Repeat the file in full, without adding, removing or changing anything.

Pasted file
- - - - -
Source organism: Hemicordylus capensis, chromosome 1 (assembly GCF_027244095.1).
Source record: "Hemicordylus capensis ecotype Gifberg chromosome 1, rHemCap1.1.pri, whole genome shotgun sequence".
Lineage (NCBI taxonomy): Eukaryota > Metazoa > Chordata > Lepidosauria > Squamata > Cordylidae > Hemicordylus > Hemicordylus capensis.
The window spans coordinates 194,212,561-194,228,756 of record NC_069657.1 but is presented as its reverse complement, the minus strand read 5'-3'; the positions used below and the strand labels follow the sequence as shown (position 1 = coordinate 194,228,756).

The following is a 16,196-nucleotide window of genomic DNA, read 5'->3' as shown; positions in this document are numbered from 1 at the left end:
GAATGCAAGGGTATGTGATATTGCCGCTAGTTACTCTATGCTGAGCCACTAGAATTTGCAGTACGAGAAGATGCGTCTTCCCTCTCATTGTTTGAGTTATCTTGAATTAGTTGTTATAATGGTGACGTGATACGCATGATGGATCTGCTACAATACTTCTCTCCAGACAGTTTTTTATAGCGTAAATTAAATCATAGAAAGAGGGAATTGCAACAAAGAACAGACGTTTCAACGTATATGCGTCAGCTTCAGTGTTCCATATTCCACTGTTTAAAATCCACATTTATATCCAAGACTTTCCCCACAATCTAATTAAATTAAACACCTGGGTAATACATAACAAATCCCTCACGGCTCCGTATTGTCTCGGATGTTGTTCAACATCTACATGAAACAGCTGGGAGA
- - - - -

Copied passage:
Source organism: Hemicordylus capensis, chromosome 1 (assembly GCF_027244095.1).
Source record: "Hemicordylus capensis ecotype Gifberg chromosome 1, rHemCap1.1.pri, whole genome shotgun sequence".
Lineage (NCBI taxonomy): Eukaryota > Metazoa > Chordata > Lepidosauria > Squamata > Cordylidae > Hemicordylus > Hemicordylus capensis.
The window spans coordinates 194,212,561-194,228,756 of record NC_069657.1 but is presented as its reverse complement, the minus strand read 5'-3'; the positions used below and the strand labels follow the sequence as shown (position 1 = coordinate 194,228,756).

The following is a 16,196-nucleotide window of genomic DNA, read 5'->3' as shown; positions in this document are numbered from 1 at the left end:
GAATGCAAGGGTATGTGATATTGCCGCTAGTTACTCTATGCTGAGCCACTAGAATTTGCAGTACGAGAAGATGCGTCTTCCCTCTCATTGTTTGAGTTATCTTGAATTAGTTGTTATAATGGTGACGTGATACGCATGATGGATCTGCTACAATACTTCTCTCCAGACAGTTTTTTATAGCGTAAATTAAATCATAGAAAGAGGGAATTGCAACAAAGAACAGACGTTTCAACGTATATGCGTCAGCTTCAGTGTTCCATATTCCACTGTTTAAAATCCACATTTATATCCAAGACTTTCCCCACAATCTAATTAAATTAAACACCTGGGTAATACATAACAAATCCCTCACGGCTCCGTATTGTCTCGGATGTTGTTCAACATCTACATGAAACAGCTGGGAGA